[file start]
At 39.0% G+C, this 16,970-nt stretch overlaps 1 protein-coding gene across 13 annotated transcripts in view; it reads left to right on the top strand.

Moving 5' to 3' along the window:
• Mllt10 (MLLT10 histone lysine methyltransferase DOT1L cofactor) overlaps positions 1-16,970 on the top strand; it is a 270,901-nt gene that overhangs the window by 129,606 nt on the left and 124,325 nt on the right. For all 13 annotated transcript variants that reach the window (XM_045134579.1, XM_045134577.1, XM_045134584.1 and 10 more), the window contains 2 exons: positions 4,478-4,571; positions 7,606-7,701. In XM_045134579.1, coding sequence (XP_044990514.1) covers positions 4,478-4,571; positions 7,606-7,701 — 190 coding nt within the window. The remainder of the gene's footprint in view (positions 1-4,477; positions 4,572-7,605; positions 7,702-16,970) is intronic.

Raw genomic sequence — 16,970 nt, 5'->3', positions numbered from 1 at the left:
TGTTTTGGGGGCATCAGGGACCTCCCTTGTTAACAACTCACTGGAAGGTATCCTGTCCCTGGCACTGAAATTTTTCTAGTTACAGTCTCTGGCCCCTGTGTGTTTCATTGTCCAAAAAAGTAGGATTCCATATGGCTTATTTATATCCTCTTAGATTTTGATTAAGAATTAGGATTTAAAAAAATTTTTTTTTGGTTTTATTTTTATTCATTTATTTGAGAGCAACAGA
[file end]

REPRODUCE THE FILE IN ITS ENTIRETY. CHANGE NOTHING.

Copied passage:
At 39.0% G+C, this 16,970-nt stretch overlaps 1 protein-coding gene across 13 annotated transcripts in view; it reads left to right on the top strand.

Moving 5' to 3' along the window:
• Mllt10 (MLLT10 histone lysine methyltransferase DOT1L cofactor) overlaps positions 1-16,970 on the top strand; it is a 270,901-nt gene that overhangs the window by 129,606 nt on the left and 124,325 nt on the right. For all 13 annotated transcript variants that reach the window (XM_045134579.1, XM_045134577.1, XM_045134584.1 and 10 more), the window contains 2 exons: positions 4,478-4,571; positions 7,606-7,701. In XM_045134579.1, coding sequence (XP_044990514.1) covers positions 4,478-4,571; positions 7,606-7,701 — 190 coding nt within the window. The remainder of the gene's footprint in view (positions 1-4,477; positions 4,572-7,605; positions 7,702-16,970) is intronic.

Raw genomic sequence — 16,970 nt, 5'->3', positions numbered from 1 at the left:
TGTTTTGGGGGCATCAGGGACCTCCCTTGTTAACAACTCACTGGAAGGTATCCTGTCCCTGGCACTGAAATTTTTCTAGTTACAGTCTCTGGCCCCTGTGTGTTTCATTGTCCAAAAAAGTAGGATTCCATATGGCTTATTTATATCCTCTTAGATTTTGATTAAGAATTAGGATTTAAAAAAATTTTTTTTTGGTTTTATTTTTATTCATTTATTTGAGAGCAACAGA